Almost half of all food produced in the US is wasted: Can Congress help?

A proposal to standardize the 'sell by' and 'expired' food labels to avoid throwing out usable food, could gain broad, bipartisan support, say lawmakers.

Mel Evans/AP
A worker removes leaves as nectarines get sorted for packaging at Eastern ProPak Farmers Cooperative in Glassboro, N.J., in 2013. An effort to standardize labels on food products to prevent waste of usable food is gaining ground in Congress, advocates say.

Could a simple label change help reduce the 40 percent of food produced in the Untied States that is wasted every year?

That’s the hope for a group of lawmakers, consumer advocates, and industry groups currently working to clarify and standardize the "expired" and "best by" labels on many food products. Researchers in Europe and Britain have found that confusion about food labels causes approximately 20 percent of avoidable food waste each year.

In the United States, Americans throw out $165 billion in food annually, according to the Natural Resources Defense Council, amounting to between $1,300 and $2,300 per family of four. What's more, food waste takes a toll on the environment, both as it rots in landfills, and as it heightens demands on the agricultural system.

"One of the most common arguments people seem to have at home is about whether or not food should be thrown out just because the date on the label has passed. It's time to settle that argument, end the confusion and stop throwing away perfectly good food," said Rep. Chellie Pingree (D) of Maine, who co-sponsored the Food Date Labeling Act with Sen. Richard Blumenthal (D) of Conn., in a statement.

Some people don't realize that there is no federal standard for the "use by" labels, says Sally Greenberg, executive director of the National Consumers League, a consumer advocacy group based in Washington, D.C.

"Many consumers believe that ... it’s a federal government label, and it’s actually a manufacturer label dealing with optimal freshness, or maybe optimal taste," says Ms. Greenberg, whose group is backing the legislation, in an interview with The Christian Science Monitor.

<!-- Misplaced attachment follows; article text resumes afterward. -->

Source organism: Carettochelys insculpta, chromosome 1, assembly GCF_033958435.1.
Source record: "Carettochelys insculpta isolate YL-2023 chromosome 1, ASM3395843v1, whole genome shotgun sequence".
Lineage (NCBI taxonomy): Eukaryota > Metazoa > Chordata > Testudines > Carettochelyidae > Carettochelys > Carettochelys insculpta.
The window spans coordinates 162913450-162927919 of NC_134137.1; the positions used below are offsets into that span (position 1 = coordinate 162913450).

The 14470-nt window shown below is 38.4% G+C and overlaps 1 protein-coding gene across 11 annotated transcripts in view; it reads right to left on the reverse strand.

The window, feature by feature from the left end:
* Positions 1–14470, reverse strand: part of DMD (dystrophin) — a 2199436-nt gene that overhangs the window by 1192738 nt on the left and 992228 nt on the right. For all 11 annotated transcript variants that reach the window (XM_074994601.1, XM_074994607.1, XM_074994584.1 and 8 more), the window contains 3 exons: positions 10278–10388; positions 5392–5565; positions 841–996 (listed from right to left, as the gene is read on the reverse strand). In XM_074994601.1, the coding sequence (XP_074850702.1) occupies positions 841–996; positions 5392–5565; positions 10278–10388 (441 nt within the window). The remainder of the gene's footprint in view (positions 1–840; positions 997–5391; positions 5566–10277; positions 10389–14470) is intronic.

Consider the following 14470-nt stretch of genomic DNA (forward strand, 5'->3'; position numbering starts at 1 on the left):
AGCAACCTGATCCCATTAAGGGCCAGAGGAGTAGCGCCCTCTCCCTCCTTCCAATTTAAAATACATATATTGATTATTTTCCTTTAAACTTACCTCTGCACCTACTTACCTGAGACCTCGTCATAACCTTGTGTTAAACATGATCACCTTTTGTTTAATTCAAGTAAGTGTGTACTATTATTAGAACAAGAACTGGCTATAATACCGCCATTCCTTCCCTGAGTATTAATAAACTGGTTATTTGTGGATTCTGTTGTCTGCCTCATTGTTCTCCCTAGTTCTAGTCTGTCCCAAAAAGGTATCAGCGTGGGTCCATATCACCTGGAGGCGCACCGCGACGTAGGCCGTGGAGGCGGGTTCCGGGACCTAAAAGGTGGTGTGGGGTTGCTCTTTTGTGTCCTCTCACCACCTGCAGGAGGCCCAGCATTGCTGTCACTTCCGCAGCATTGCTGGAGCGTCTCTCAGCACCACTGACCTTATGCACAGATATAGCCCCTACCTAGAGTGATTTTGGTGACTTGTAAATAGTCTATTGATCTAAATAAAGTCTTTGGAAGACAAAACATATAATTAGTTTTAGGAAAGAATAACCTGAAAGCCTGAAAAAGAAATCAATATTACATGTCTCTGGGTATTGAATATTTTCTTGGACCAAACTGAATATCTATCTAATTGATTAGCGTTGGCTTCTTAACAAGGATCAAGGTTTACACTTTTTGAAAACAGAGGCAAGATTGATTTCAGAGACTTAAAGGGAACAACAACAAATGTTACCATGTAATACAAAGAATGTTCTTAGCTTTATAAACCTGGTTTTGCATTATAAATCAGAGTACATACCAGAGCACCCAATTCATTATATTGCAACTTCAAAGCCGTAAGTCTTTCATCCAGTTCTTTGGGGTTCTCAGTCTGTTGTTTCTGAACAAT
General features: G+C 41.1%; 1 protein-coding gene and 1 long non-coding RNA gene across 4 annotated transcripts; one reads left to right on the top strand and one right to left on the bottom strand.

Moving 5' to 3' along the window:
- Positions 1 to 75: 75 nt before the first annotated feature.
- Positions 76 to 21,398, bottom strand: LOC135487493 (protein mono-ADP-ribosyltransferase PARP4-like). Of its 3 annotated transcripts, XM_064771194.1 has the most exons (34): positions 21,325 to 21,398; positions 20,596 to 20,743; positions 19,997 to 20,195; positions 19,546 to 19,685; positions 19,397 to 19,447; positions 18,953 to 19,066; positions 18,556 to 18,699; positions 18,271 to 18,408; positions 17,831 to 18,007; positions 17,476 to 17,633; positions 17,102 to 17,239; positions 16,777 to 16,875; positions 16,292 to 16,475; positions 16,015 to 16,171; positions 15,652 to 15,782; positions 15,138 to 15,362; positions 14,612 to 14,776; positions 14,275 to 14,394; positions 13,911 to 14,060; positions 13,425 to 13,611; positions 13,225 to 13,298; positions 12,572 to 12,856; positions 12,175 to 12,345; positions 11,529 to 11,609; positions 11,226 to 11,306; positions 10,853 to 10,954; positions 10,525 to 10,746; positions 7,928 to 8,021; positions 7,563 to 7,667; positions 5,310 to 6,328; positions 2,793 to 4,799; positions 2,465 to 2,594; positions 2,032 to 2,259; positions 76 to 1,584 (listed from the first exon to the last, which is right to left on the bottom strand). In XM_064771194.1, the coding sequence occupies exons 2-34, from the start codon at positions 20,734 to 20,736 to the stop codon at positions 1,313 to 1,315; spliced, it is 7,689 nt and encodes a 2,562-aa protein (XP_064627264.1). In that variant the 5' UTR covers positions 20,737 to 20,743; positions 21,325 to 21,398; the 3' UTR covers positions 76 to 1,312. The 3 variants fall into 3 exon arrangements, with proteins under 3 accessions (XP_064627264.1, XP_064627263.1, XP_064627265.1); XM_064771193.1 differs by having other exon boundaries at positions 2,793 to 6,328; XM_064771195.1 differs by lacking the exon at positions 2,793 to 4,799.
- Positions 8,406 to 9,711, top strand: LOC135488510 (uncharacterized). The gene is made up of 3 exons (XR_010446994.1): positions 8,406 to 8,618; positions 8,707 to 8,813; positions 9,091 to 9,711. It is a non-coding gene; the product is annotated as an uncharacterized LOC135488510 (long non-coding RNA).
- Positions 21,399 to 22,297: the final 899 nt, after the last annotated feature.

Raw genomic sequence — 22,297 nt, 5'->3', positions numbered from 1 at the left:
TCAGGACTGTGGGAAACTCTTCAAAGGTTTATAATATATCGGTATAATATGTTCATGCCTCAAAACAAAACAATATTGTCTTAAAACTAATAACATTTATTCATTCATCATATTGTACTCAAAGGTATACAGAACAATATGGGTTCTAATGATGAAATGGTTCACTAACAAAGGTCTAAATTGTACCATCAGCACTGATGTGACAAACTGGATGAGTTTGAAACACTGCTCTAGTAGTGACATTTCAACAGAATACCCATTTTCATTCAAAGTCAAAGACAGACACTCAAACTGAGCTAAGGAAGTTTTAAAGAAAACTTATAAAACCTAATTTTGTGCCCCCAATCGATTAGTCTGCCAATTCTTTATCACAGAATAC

"They assume that it’s done for purposes of safety and quality, and that isn’t the case," she says.

One of the few exceptions is infant formula, where the "use by" label is subject to federal regulation. In that case, the date stamp indicates when the formula’s nutrient content degrades, according to the US Department of Agriculture.

In Congress, the issue appears to be gaining momentum, if slowly. Representative Pingree’s bill received a positive reception during a House Agriculture Committee hearing last month, where she was called to testify by Rep. Mike Conaway (R) of Texas, the committee’s chair.

“This Congress isn’t particularly active. We just haven’t had a lot going on, so we were thrilled to have the opportunity to move forward on an issue that really is bipartisan,” she told the Huffington Post.

At an event hosted by Bloomberg Government, Representative Conaway suggested that reducing food waste could be accomplished through other means, including public education efforts. "This is one of those great bipartisan, broad-support [issues] that nobody has to wait on government to fix," he said.

Greenberg of the Consumers League says that if it passes, the new labels could take a few years to make it to fridges across the country.

But even without legislation, the support of industry groups, including giants Campbell Soup Company and Nestlé, could mean that manufacturers will begin introducing best practices for food labeling on their own, she tells the Monitor.

Campbell has taken other steps to reduce food waste, including working with a New Jersey nonprofit to harvest excess peaches and turn them into peach salsa for a local food bank.

As many advocates for the proposal gathered at a two-day conference on food waste on Tuesday at Harvard Law School, in Cambridge, Mass., Greenberg says she’s hopeful that the effort to adopt a unified labeling standard could make its way through Congress.

“This really ought to be a bipartisan issue. No one wants to waste food, everyone knows that farmers and schools and hospitals and universities lose money when we throw food out,” she says. “This is really the perfect bipartisan issue.”

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